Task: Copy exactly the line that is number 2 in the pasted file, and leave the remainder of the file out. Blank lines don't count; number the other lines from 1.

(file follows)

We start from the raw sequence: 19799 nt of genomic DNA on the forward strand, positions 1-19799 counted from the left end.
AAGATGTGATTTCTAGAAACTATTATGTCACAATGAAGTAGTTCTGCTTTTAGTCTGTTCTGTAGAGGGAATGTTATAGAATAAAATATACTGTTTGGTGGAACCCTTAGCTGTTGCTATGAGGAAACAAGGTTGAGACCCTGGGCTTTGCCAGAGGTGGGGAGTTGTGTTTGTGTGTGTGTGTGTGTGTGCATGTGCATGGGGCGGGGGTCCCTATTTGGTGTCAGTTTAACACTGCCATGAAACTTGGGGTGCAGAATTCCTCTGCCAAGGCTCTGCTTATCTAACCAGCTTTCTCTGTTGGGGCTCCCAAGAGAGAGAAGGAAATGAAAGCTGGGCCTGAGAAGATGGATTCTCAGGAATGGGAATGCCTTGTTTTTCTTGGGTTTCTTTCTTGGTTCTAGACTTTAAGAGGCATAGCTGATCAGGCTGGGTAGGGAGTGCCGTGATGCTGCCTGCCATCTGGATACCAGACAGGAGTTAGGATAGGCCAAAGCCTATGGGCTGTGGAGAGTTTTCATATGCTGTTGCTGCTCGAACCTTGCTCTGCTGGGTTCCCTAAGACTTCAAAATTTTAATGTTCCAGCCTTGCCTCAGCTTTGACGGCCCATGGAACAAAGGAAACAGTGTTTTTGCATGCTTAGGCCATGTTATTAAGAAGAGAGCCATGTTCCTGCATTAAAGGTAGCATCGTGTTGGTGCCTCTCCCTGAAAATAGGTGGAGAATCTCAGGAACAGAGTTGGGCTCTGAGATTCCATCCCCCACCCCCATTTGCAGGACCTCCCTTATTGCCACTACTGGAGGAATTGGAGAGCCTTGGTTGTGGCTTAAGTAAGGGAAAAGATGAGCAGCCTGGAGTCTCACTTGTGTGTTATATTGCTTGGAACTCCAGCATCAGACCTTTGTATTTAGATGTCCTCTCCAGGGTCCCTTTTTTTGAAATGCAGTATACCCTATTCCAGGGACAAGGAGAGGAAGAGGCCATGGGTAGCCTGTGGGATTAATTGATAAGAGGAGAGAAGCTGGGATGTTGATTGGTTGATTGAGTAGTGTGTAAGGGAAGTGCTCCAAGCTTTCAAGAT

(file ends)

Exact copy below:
AAGATGTGATTTCTAGAAACTATTATGTCACAATGAAGTAGTTCTGCTTTTAGTCTGTTCTGTAGAGGGAATGTTATAGAATAAAATATACTGTTTGGTGGAACCCTTAGCTGTTGCTATGAGGAAACAAGGTTGAGACCCTGGGCTTTGCCAGAGGTGGGGAGTTGTGTTTGTGTGTGTGTGTGTGTGTGCATGTGCATGGGGCGGGGGTCCCTATTTGGTGTCAGTTTAACACTGCCATGAAACTTGGGGTGCAGAATTCCTCTGCCAAGGCTCTGCTTATCTAACCAGCTTTCTCTGTTGGGGCTCCCAAGAGAGAGAAGGAAATGAAAGCTGGGCCTGAGAAGATGGATTCTCAGGAATGGGAATGCCTTGTTTTTCTTGGGTTTCTTTCTTGGTTCTAGACTTTAAGAGGCATAGCTGATCAGGCTGGGTAGGGAGTGCCGTGATGCTGCCTGCCATCTGGATACCAGACAGGAGTTAGGATAGGCCAAAGCCTATGGGCTGTGGAGAGTTTTCATATGCTGTTGCTGCTCGAACCTTGCTCTGCTGGGTTCCCTAAGACTTCAAAATTTTAATGTTCCAGCCTTGCCTCAGCTTTGACGGCCCATGGAACAAAGGAAACAGTGTTTTTGCATGCTTAGGCCATGTTATTAAGAAGAGAGCCATGTTCCTGCATTAAAGGTAGCATCGTGTTGGTGCCTCTCCCTGAAAATAGGTGGAGAATCTCAGGAACAGAGTTGGGCTCTGAGATTCCATCCCCCACCCCCATTTGCAGGACCTCCCTTATTGCCACTACTGGAGGAATTGGAGAGCCTTGGTTGTGGCTTAAGTAAGGGAAAAGATGAGCAGCCTGGAGTCTCACTTGTGTGTTATATTGCTTGGAACTCCAGCATCAGACCTTTGTATTTAGATGTCCTCTCCAGGGTCCCTTTTTTTGAAATGCAGTATACCCTATTCCAGGGACAAGGAGAGGAAGAGGCCATGGGTAGCCTGTGGGATTAATTGATAAGAGGAGAGAAGCTGGGATGTTGATTGGTTGATTGAGTAGTGTGTAAGGGAAGTGCTCCAAGCTTTCAAGAT